(Chelsea Update would like to thank Lisa French for the information in this story.)
The UMRC-Porter Hills Foundation recently announced it was awarded a 2022 Thome Aging Well grant of $200,000 over two years. These funds will support overall health and wellness programming for residents living in Brio Living Services’ Affordable Housing Communities, including: Bailey’s Grove, Harvest Way, Oak Ridge, River Grove, Station Creek, and Walker Meadow in the Grand Rapids area; The Pines in Chelsea; and The Thome Rivertown Neighborhood in Detroit.
The Thome Aging Well program is a four-year, $19 million initiative from Enterprise Community Partners (Enterprise) to help older adults living in affordable communities age safely and securely at home.
UMRC-Porter Hills Foundation President Wendy Brightman said, “Reaping the benefits of this generous award are the older adults who call our eight Brio Living Services Affordable Housing communities across Michigan ‘home’. We are delighted that this grant will support their overall wellness, including mental and physical health, through a variety of programming and team member training. COVID-19 has taken its toll, particularly on the well-being of low-income older adults. Thanks to this grant, our Affordable Housing teams will have the resources to reduce mental health challenges and improve overall physical health and engagement among our residents.”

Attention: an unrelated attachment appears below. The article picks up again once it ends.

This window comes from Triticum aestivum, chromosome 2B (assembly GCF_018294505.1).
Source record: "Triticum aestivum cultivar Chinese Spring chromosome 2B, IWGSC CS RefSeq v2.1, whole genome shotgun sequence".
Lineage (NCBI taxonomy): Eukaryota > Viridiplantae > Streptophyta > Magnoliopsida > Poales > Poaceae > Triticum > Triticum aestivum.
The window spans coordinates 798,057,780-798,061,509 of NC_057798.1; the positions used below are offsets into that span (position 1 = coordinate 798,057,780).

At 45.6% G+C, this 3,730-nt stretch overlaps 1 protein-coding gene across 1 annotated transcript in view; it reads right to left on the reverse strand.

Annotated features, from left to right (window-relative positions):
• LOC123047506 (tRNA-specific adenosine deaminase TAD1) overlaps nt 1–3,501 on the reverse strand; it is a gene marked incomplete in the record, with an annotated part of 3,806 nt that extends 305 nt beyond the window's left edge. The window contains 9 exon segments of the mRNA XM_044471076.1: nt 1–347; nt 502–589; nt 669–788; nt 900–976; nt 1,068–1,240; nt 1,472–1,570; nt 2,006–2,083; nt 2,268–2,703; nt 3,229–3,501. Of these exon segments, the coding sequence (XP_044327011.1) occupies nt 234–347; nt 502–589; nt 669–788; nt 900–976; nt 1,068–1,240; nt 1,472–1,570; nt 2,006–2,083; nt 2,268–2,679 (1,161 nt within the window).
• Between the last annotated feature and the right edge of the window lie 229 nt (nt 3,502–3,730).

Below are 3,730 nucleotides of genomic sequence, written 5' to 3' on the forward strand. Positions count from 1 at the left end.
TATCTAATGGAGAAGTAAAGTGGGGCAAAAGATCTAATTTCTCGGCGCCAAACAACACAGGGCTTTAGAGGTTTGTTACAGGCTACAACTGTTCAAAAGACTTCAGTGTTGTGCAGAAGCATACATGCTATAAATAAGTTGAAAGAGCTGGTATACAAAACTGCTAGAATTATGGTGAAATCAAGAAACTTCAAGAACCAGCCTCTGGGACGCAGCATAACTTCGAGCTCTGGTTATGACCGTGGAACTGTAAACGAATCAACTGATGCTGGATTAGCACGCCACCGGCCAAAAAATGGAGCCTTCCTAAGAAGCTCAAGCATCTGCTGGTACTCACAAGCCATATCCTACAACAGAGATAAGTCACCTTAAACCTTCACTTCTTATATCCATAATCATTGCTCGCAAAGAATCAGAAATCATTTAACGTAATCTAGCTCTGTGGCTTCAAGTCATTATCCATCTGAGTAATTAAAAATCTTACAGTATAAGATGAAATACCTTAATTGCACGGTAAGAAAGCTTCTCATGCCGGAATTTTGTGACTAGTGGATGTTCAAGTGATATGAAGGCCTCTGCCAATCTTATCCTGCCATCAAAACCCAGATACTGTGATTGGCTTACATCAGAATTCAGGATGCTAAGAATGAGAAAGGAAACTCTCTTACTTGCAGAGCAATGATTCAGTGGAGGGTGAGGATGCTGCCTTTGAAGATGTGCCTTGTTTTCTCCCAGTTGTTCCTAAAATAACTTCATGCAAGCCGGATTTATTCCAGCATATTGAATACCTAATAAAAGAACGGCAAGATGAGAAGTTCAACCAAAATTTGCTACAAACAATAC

Funded by the Edward N. and Della L. Thome Memorial Foundation, Bank of America trustee, the program awarded $4 million in grants this year to scale aging-in-place initiatives with a track record of success by 16 housing operators and public housing authorities in Maryland and Michigan.
In total, the 2022 Thome Aging Well grants will provide essential support to over 4,000 older adults to help enhance well-being, reduce isolation, and allow them to age with dignity in their homes. Best practices learned from the grantees will be shared across the field of affordable and public housing providers serving older adults.
“Far too many adults, especially those with lower incomes, do not have the resources and support they need to continue living comfortably in their homes as they grow older,” said Stephany De Scisciolo, vice president, Impact, Evaluation & Population Health, Enterprise. “The programs supported through the Thome Aging Well grants have proved successful at improving the health and well-being of older adults and will make an enormous impact on the lives of thousands in Maryland and Michigan. We are honored to partner with such remarkable organizations.”